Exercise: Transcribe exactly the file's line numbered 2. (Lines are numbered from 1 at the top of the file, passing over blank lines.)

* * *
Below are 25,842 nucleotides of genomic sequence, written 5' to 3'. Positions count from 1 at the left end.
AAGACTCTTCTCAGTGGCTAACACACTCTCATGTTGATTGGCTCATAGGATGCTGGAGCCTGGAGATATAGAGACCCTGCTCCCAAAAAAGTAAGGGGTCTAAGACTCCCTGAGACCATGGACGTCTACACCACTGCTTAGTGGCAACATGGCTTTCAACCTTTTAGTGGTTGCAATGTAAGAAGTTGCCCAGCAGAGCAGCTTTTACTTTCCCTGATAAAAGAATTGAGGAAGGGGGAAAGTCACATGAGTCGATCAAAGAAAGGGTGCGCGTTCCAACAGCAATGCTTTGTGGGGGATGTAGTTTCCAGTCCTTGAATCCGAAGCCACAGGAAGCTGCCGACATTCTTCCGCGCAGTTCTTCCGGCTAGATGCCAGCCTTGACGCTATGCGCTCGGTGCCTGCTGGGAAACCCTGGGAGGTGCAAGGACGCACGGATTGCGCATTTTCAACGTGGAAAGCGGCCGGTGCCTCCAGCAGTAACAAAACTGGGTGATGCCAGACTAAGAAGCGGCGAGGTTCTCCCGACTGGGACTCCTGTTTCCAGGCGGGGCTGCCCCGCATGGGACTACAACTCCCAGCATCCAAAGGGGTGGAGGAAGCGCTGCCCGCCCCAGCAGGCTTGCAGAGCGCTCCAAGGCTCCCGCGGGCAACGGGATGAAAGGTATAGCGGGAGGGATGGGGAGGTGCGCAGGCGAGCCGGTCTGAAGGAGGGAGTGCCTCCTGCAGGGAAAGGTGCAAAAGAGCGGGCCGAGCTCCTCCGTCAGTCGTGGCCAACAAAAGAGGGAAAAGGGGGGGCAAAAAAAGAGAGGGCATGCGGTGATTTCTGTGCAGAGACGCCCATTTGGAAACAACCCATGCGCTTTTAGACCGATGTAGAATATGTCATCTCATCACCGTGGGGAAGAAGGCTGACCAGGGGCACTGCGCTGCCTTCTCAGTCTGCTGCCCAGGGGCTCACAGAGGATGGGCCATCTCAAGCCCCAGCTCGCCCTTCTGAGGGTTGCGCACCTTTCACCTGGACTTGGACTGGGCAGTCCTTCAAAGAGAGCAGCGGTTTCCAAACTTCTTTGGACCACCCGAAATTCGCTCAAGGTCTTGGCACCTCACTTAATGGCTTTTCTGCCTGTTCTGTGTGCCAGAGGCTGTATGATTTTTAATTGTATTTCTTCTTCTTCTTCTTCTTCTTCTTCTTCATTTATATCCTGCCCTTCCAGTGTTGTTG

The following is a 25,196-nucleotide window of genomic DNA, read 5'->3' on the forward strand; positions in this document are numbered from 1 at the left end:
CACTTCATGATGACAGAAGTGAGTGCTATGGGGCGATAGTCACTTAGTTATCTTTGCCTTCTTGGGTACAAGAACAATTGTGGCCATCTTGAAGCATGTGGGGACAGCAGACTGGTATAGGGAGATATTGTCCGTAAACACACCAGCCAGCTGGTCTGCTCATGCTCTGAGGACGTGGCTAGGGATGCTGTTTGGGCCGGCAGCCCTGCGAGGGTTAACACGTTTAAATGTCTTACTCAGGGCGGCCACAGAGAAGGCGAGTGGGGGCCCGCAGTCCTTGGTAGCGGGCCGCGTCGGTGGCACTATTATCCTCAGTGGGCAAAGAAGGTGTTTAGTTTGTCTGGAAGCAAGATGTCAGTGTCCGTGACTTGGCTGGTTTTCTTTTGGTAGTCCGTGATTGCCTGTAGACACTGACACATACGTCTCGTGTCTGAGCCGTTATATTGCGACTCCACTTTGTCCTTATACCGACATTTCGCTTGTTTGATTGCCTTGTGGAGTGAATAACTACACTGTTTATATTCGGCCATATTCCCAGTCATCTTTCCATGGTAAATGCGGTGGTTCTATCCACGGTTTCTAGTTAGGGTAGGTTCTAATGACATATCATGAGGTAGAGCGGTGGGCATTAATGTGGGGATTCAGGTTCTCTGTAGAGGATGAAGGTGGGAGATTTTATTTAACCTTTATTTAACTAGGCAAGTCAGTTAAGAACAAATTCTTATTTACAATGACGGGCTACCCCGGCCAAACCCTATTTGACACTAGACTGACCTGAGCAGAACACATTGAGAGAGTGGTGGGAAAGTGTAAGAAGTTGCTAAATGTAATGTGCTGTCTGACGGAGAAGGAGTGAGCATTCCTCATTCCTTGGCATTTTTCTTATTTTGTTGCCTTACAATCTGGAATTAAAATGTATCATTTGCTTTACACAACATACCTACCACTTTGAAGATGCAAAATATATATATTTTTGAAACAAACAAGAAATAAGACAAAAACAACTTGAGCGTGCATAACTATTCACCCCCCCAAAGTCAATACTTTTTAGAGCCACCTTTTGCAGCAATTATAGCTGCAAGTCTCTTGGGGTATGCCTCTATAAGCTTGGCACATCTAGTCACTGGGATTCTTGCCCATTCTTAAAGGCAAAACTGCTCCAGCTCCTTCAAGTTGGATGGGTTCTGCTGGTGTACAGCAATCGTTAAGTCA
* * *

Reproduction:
AAGACTCTTCTCAGTGGCTAACACACTCTCATGTTGATTGGCTCATAGGATGCTGGAGCCTGGAGATATAGAGACCCTGCTCCCAAAAAAGTAAGGGGTCTAAGACTCCCTGAGACCATGGACGTCTACACCACTGCTTAGTGGCAACATGGCTTTCAACCTTTTAGTGGTTGCAATGTAAGAAGTTGCCCAGCAGAGCAGCTTTTACTTTCCCTGATAAAAGAATTGAGGAAGGGGGAAAGTCACATGAGTCGATCAAAGAAAGGGTGCGCGTTCCAACAGCAATGCTTTGTGGGGGATGTAGTTTCCAGTCCTTGAATCCGAAGCCACAGGAAGCTGCCGACATTCTTCCGCGCAGTTCTTCCGGCTAGATGCCAGCCTTGACGCTATGCGCTCGGTGCCTGCTGGGAAACCCTGGGAGGTGCAAGGACGCACGGATTGCGCATTTTCAACGTGGAAAGCGGCCGGTGCCTCCAGCAGTAACAAAACTGGGTGATGCCAGACTAAGAAGCGGCGAGGTTCTCCCGACTGGGACTCCTGTTTCCAGGCGGGGCTGCCCCGCATGGGACTACAACTCCCAGCATCCAAAGGGGTGGAGGAAGCGCTGCCCGCCCCAGCAGGCTTGCAGAGCGCTCCAAGGCTCCCGCGGGCAACGGGATGAAAGGTATAGCGGGAGGGATGGGGAGGTGCGCAGGCGAGCCGGTCTGAAGGAGGGAGTGCCTCCTGCAGGGAAAGGTGCAAAAGAGCGGGCCGAGCTCCTCCGTCAGTCGTGGCCAACAAAAGAGGGAAAAGGGGGGGCAAAAAAAGAGAGGGCATGCGGTGATTTCTGTGCAGAGACGCCCATTTGGAAACAACCCATGCGCTTTTAGACCGATGTAGAATATGTCATCTCATCACCGTGGGGAAGAAGGCTGACCAGGGGCACTGCGCTGCCTTCTCAGTCTGCTGCCCAGGGGCTCACAGAGGATGGGCCATCTCAAGCCCCAGCTCGCCCTTCTGAGGGTTGCGCACCTTTCACCTGGACTTGGACTGGGCAGTCCTTCAAAGAGAGCAGCGGTTTCCAAACTTCTTTGGACCACCCGAAATTCGCTCAAGGTCTTGGCACCTCACTTAATGGCTTTTCTGCCTGTTCTGTGTGCCAGAGGCTGTATGATTTTTAATTGTATTTCTTCTTCTTCTTCTTCTTCTTCTTCTTCATTTATATCCTGCCCTTCCAGTGTTGTTG